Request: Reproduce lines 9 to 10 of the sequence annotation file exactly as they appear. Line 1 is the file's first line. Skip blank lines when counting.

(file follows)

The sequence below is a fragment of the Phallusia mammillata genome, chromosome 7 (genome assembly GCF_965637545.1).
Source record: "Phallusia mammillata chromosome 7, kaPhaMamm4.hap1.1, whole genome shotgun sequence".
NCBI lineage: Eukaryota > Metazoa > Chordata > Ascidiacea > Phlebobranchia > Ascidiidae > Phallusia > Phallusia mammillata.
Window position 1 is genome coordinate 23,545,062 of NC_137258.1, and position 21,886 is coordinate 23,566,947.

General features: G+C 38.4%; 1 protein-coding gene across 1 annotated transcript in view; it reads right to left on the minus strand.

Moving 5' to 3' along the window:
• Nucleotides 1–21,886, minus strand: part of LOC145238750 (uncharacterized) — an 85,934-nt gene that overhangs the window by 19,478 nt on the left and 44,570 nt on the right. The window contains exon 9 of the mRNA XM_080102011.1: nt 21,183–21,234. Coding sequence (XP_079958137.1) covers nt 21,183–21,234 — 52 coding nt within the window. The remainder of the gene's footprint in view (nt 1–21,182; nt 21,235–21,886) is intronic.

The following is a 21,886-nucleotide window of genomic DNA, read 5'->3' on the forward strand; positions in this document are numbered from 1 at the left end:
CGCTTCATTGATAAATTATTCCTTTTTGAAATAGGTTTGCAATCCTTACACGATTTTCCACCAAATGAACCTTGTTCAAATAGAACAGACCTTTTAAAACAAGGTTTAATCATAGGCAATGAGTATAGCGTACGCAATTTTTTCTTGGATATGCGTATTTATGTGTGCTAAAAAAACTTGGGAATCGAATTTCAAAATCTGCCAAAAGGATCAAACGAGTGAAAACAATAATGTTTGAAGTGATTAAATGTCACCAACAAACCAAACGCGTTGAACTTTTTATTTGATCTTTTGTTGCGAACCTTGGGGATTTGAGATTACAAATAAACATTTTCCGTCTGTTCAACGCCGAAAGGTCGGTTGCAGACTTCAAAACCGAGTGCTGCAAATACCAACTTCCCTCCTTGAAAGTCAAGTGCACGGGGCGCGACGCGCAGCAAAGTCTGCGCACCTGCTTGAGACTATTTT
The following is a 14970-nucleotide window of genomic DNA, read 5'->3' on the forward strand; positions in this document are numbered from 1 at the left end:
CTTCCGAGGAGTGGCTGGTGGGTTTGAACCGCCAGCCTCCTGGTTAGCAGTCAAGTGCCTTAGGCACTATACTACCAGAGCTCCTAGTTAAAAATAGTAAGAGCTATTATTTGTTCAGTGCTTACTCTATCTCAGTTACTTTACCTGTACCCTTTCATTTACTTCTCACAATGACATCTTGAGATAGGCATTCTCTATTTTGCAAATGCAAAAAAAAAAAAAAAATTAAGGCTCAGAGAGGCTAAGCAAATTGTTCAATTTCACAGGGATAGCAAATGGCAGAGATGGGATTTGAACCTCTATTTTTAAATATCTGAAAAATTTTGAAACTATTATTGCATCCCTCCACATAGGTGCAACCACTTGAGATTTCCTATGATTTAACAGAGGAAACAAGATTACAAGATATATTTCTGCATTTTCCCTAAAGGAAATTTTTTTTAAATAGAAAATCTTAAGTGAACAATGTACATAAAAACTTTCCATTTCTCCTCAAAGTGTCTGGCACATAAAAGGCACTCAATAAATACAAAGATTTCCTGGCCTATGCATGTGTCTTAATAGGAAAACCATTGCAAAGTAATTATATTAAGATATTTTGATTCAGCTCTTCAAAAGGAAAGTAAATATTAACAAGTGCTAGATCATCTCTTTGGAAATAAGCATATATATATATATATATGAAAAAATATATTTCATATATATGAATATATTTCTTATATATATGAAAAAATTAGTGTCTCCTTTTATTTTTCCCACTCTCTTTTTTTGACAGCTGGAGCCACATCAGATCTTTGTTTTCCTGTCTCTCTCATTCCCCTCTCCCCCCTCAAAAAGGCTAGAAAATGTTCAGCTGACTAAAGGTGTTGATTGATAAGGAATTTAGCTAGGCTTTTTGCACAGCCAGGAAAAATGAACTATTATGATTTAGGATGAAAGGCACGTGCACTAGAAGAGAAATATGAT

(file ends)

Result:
CGCTTCATTGATAAATTATTCCTTTTTGAAATAGGTTTGCAATCCTTACACGATTTTCCACCAAATGAACCTTGTTCAAATAGAACAGACCTTTTAAAACAAGGTTTAATCATAGGCAATGAGTATAGCGTACGCAATTTTTTCTTGGATATGCGTATTTATGTGTGCTAAAAAAACTTGGGAATCGAATTTCAAAATCTGCCAAAAGGATCAAACGAGTGAAAACAATAATGTTTGAAGTGATTAAATGTCACCAACAAACCAAACGCGTTGAACTTTTTATTTGATCTTTTGTTGCGAACCTTGGGGATTTGAGATTACAAATAAACATTTTCCGTCTGTTCAACGCCGAAAGGTCGGTTGCAGACTTCAAAACCGAGTGCTGCAAATACCAACTTCCCTCCTTGAAAGTCAAGTGCACGGGGCGCGACGCGCAGCAAAGTCTGCGCACCTGCTTGAGACTATTTT
The following is a 14970-nucleotide window of genomic DNA, read 5'->3' on the forward strand; positions in this document are numbered from 1 at the left end: